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Where The Horsepower Meets The Water

Where The Horsepower Meets The Water We reveal how to keep your propeller in top shape and for its maximum potential, and why it's important.

By

 
Outboard motor

With the price of gasoline today, it is to our advantage to convert every nickel's worth of horsepower our motors produce to forward motion. This is easy to say, but achieving 100 percent efficiency from the prop on your outboard is far more complicated than anyone can put into words. However, we can all do a few things that will keep our propellers in top shape and at their maximum potential.
   The science of propeller design is quite complicated and there are many varying views on which is best, but the fact remains that there are far more prop builders these days than there are motor manufacturers. Every motor manufacturer has their own line of props and these are what most of us run because that's what our boat dealer sells and recommends. When you buy a new boat, or replace the motor on your old boat, the dealer will probably send the prop he thinks will work best and a second choice with you to the lake.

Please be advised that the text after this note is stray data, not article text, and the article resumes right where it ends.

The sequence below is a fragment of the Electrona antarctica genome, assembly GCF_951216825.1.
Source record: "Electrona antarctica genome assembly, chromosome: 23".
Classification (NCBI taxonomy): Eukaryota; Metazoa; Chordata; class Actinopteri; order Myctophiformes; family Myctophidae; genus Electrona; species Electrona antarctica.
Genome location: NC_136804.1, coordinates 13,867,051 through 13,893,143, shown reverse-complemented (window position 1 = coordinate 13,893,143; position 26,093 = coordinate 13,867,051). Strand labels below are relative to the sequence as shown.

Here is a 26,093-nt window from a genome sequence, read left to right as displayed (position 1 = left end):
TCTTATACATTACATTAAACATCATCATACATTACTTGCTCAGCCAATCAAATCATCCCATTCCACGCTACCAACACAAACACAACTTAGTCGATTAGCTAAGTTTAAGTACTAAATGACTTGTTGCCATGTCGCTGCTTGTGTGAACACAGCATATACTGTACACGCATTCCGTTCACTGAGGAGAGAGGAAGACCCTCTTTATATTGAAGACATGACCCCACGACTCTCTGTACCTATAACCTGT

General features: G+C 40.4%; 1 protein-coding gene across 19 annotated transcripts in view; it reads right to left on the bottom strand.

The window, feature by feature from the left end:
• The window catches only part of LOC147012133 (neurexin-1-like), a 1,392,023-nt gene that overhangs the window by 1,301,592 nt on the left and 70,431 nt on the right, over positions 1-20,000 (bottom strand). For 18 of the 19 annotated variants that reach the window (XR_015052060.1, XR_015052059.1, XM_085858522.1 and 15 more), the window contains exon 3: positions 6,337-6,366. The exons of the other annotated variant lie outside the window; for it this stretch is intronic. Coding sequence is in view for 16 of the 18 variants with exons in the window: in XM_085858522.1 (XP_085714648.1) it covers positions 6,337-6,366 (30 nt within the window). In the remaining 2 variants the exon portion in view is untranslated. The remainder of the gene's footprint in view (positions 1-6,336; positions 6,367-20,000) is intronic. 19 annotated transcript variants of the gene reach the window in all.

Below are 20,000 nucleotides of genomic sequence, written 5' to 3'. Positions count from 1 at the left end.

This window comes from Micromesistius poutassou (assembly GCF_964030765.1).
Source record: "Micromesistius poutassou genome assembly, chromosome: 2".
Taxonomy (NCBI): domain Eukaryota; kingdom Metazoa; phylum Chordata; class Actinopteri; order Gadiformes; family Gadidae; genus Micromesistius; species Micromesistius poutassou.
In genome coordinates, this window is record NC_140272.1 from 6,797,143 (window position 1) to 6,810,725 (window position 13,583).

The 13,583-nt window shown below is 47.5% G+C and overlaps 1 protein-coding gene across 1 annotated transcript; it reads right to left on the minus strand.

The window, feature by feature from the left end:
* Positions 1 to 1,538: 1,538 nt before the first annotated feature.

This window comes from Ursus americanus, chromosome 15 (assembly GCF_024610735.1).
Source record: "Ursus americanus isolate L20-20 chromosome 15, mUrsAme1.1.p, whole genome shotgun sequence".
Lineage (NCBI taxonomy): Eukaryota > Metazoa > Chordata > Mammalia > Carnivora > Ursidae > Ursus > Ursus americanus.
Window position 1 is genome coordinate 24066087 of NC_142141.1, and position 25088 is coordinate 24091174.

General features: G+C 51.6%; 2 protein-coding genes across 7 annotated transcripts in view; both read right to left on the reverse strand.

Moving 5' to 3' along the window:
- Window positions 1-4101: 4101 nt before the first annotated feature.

Don't take an empty boat to the lake for the purpose of determining which prop will do the best job for what you need in the long term. Fill the gas tank at least half full, load your rods, and the tackle you plan to carry all the time, and fill the livewell at least half full of water. This is how the boat will be run most of its life. Why set it up for maximum performance empty and then load it down to fish from it?
   By design, the balance point of most boats is approximately 60 percent of the length measured from the front. Today's boats are designed to carry the weight in the rear of the boat. If you measure your boat I'll bet that 60 percent of the length falls on the line about even with where your butt meets the seat, or at least in the console area. It is always better to load all the heavy stuff behind this line. Your boat is going to perform best with the nose up and all the weight being carried by the pad or at the transom of the boat.
   We all trim our motor full down coming out of the hole and then trim up to get the nose out and the attitude of the boat where it runs at maximum efficiency. For every pound you load forward of your balance point it is going to cost you at least one mile per hour in performance. If your motor is using horsepower to lift the nose, its not going to be there to produce the performance you are paying for. Water is drag. The more of your boat that touches the water or rides down in the water, the slower you go.